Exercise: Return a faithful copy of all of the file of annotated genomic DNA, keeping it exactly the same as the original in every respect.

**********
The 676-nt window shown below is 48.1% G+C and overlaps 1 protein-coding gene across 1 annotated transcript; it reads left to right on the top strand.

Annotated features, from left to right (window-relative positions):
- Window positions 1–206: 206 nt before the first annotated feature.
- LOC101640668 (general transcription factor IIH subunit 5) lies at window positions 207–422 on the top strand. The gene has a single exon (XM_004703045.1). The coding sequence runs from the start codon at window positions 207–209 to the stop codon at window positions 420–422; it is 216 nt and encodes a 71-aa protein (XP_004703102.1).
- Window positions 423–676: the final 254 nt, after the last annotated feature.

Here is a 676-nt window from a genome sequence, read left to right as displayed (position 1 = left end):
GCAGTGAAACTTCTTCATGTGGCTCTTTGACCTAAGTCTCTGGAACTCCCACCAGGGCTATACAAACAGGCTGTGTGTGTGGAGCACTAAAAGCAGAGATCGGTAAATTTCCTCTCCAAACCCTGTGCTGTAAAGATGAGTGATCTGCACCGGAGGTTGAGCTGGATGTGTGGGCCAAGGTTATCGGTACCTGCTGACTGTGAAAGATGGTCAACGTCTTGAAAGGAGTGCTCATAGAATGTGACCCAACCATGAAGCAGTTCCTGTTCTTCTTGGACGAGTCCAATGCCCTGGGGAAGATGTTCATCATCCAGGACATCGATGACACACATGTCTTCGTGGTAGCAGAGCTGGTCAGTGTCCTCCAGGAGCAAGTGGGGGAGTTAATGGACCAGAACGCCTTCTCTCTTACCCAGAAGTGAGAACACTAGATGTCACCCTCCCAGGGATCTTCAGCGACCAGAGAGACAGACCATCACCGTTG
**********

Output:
The 676-nt window shown below is 48.1% G+C and overlaps 1 protein-coding gene across 1 annotated transcript; it reads left to right on the top strand.

Annotated features, from left to right (window-relative positions):
- Window positions 1–206: 206 nt before the first annotated feature.
- LOC101640668 (general transcription factor IIH subunit 5) lies at window positions 207–422 on the top strand. The gene has a single exon (XM_004703045.1). The coding sequence runs from the start codon at window positions 207–209 to the stop codon at window positions 420–422; it is 216 nt and encodes a 71-aa protein (XP_004703102.1).
- Window positions 423–676: the final 254 nt, after the last annotated feature.

Here is a 676-nt window from a genome sequence, read left to right as displayed (position 1 = left end):
GCAGTGAAACTTCTTCATGTGGCTCTTTGACCTAAGTCTCTGGAACTCCCACCAGGGCTATACAAACAGGCTGTGTGTGTGGAGCACTAAAAGCAGAGATCGGTAAATTTCCTCTCCAAACCCTGTGCTGTAAAGATGAGTGATCTGCACCGGAGGTTGAGCTGGATGTGTGGGCCAAGGTTATCGGTACCTGCTGACTGTGAAAGATGGTCAACGTCTTGAAAGGAGTGCTCATAGAATGTGACCCAACCATGAAGCAGTTCCTGTTCTTCTTGGACGAGTCCAATGCCCTGGGGAAGATGTTCATCATCCAGGACATCGATGACACACATGTCTTCGTGGTAGCAGAGCTGGTCAGTGTCCTCCAGGAGCAAGTGGGGGAGTTAATGGACCAGAACGCCTTCTCTCTTACCCAGAAGTGAGAACACTAGATGTCACCCTCCCAGGGATCTTCAGCGACCAGAGAGACAGACCATCACCGTTG